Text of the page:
Prince of all Goldfish
Location: Pittsburgh, PA, USA
Joined: Feb 2008
2. Git's pretty easy to pick up on. Most of us learned from small tutorials on the internet; I can't find the one I used, but I'm sure the others are just as good.
3. You can start flamewars asking what constitutes "Good coding practice." I can't even tell you "just comment your code well," because lately, the trend has been "self-documenting code," which uses functions so tiny as to be self-explanatory. In the words of my journalism advisor: just try not to suck.
4. It is certainly preferable to use Linux, as the package manager can fetch and set up all your tools for you. However, a good number of our developers use Windows, and MSys-Git comes packaged with the ENIGMA zip.
The basics of Git are pretty simple. The idea is this: everyone has a local copy of the entire git repository, history and all. Because of this, no one versions binaries; doing so causes terrible bloat, as you have all the previous versions checked out at all times. On the plus side, you can commit and use all features of version control locally. Everyone can, even without having repository access. You only need credentials when you're ready to publish your changes.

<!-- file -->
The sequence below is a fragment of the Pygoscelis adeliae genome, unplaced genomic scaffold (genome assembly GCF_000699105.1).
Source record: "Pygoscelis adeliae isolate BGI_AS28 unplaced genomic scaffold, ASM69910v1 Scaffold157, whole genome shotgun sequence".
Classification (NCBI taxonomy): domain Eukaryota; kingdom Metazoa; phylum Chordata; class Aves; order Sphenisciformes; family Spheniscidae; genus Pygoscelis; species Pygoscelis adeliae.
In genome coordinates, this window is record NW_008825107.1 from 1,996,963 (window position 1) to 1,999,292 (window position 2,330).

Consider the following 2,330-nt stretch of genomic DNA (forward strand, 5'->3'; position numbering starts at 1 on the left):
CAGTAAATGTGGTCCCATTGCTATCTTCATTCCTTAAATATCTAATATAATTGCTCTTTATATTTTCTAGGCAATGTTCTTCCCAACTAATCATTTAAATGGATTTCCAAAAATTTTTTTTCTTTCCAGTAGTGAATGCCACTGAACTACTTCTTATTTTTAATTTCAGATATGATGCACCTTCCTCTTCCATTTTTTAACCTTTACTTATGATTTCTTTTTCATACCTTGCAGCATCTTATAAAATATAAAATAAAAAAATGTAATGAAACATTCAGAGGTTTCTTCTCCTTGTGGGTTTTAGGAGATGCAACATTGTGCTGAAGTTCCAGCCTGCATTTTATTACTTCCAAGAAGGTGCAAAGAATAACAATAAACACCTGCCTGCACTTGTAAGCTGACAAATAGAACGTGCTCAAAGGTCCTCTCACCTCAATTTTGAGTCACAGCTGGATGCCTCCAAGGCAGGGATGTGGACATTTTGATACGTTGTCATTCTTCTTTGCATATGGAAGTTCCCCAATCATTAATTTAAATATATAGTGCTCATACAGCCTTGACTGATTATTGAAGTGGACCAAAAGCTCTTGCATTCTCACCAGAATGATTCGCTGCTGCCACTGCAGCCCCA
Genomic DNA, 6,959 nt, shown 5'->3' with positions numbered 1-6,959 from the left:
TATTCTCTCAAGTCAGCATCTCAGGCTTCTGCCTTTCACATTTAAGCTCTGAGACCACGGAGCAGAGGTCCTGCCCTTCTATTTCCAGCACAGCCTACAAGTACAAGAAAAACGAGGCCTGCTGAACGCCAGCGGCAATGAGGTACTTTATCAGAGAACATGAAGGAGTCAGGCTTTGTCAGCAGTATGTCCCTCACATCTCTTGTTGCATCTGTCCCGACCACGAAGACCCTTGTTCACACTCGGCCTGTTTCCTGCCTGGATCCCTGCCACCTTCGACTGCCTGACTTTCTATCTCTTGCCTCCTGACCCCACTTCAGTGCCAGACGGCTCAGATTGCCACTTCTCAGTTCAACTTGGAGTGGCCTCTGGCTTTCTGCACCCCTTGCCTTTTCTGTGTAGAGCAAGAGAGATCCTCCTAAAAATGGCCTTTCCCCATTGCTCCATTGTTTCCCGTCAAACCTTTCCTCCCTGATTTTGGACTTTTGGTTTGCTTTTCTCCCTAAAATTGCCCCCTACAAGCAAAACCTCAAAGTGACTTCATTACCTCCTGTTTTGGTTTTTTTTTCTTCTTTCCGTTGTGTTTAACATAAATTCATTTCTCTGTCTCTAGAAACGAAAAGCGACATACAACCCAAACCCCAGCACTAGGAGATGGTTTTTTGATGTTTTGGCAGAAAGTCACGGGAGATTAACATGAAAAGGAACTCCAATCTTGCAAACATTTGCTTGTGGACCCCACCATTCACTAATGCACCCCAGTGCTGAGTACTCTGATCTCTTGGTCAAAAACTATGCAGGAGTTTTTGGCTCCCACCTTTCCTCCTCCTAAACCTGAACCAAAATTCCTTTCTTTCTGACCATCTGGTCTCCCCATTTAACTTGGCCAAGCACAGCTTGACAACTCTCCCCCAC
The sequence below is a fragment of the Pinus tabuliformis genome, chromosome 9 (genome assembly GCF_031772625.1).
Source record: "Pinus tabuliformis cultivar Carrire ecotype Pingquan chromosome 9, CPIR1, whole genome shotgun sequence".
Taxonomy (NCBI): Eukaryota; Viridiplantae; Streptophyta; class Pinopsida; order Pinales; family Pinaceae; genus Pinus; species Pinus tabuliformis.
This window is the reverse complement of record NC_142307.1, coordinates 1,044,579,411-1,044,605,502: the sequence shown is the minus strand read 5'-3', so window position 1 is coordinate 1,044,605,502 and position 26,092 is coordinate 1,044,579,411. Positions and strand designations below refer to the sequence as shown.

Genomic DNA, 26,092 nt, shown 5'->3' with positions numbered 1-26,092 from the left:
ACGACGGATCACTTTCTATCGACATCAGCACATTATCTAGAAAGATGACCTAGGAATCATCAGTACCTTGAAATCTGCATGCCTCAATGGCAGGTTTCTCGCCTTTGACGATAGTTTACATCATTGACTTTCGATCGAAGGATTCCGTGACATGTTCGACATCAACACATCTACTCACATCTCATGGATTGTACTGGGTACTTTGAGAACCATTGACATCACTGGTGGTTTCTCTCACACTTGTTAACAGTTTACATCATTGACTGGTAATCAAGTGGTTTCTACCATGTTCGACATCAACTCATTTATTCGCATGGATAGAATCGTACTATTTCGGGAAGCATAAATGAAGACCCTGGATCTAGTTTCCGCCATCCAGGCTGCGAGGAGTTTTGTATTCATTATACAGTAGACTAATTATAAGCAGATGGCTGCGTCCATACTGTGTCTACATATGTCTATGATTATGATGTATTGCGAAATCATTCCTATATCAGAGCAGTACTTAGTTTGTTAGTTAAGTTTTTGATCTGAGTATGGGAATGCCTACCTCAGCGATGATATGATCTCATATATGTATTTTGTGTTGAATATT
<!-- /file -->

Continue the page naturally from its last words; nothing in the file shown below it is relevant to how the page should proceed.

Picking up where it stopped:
When you obtain changes from the Internet, it's called a pull. So basically, we enact changes, you pull them. When you publish changes, it's a push.
Our publishing is handled through GitHub. GitHub makes it easy to fork a repository; you just sign in and press the "fork" button. A fork is just a copy of the repository which you own entirely; you are free to make any modifications to it you like (per the terms of the license of the code, which, in our case, is GPL). When you are satisfied with the changes you've made to your fork, you can drop a pull request to the owner of the repository (in this case, us), and after reviewing your changes, they'll decide whether to accept, or pull them.
When I go to commit changes, I usually start by running git status to see what's changed. That way, I can see if I'm about to accidentally commit a file that doesn't belong in the repo. You'll notice the Windows developers use a UI frontend for git, and carelessly commit binaries to the repo all the time. By listing the files before committing them, I usually avoid that. After checking status, I run git add --all and then git reset HEAD <file> for any files I didn't want to add, if any. Usually, those files go in .gitignore, a file listing what files and directories git should ignore. After that, git commit or git commit -m "My commit message" to commit them, and then git push to publish them, if they're ready.
Words of caution: I think the git checkout command is one of the few commands capable of destroying something you've worked on. I have never found a way to undo it.
As far as developing, I don't really have any words of caution for you. Something to note is that if a check needs done to avoid users performing invalid operations on something, we try to confine those checks with #if DEBUG_MODE, so as to avoid slowing the engine down on trivia where the check takes longer than the operation.